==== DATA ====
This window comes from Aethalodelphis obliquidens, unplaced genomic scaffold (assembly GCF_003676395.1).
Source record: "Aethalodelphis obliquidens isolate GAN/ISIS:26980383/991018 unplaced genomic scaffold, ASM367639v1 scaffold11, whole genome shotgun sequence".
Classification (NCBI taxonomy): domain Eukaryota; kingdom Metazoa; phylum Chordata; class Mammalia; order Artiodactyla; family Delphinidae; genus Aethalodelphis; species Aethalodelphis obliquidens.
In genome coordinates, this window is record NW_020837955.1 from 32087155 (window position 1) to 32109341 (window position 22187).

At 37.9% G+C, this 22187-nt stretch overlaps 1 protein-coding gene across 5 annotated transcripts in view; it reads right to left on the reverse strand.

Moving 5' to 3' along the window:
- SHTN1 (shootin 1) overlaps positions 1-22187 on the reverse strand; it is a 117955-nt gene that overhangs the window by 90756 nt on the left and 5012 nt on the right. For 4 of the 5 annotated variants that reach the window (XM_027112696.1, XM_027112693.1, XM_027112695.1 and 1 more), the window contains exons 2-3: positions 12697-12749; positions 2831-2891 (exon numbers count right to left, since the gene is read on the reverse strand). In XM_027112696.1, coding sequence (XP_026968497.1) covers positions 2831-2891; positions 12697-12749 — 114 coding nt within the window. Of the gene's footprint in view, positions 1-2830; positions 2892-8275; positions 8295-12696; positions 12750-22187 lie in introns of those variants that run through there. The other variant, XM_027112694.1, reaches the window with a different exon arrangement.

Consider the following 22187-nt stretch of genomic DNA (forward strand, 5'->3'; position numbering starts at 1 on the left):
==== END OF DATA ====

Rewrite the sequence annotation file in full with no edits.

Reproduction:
This window comes from Aethalodelphis obliquidens, unplaced genomic scaffold (assembly GCF_003676395.1).
Source record: "Aethalodelphis obliquidens isolate GAN/ISIS:26980383/991018 unplaced genomic scaffold, ASM367639v1 scaffold11, whole genome shotgun sequence".
Classification (NCBI taxonomy): domain Eukaryota; kingdom Metazoa; phylum Chordata; class Mammalia; order Artiodactyla; family Delphinidae; genus Aethalodelphis; species Aethalodelphis obliquidens.
In genome coordinates, this window is record NW_020837955.1 from 32087155 (window position 1) to 32109341 (window position 22187).

At 37.9% G+C, this 22187-nt stretch overlaps 1 protein-coding gene across 5 annotated transcripts in view; it reads right to left on the reverse strand.

Moving 5' to 3' along the window:
- SHTN1 (shootin 1) overlaps positions 1-22187 on the reverse strand; it is a 117955-nt gene that overhangs the window by 90756 nt on the left and 5012 nt on the right. For 4 of the 5 annotated variants that reach the window (XM_027112696.1, XM_027112693.1, XM_027112695.1 and 1 more), the window contains exons 2-3: positions 12697-12749; positions 2831-2891 (exon numbers count right to left, since the gene is read on the reverse strand). In XM_027112696.1, coding sequence (XP_026968497.1) covers positions 2831-2891; positions 12697-12749 — 114 coding nt within the window. Of the gene's footprint in view, positions 1-2830; positions 2892-8275; positions 8295-12696; positions 12750-22187 lie in introns of those variants that run through there. The other variant, XM_027112694.1, reaches the window with a different exon arrangement.

Consider the following 22187-nt stretch of genomic DNA (forward strand, 5'->3'; position numbering starts at 1 on the left):